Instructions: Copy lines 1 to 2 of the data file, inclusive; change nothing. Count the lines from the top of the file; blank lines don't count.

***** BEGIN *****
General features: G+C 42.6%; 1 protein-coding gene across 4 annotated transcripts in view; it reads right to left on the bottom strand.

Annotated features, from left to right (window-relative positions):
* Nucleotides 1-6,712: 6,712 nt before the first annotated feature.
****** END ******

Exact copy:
General features: G+C 42.6%; 1 protein-coding gene across 4 annotated transcripts in view; it reads right to left on the bottom strand.

Annotated features, from left to right (window-relative positions):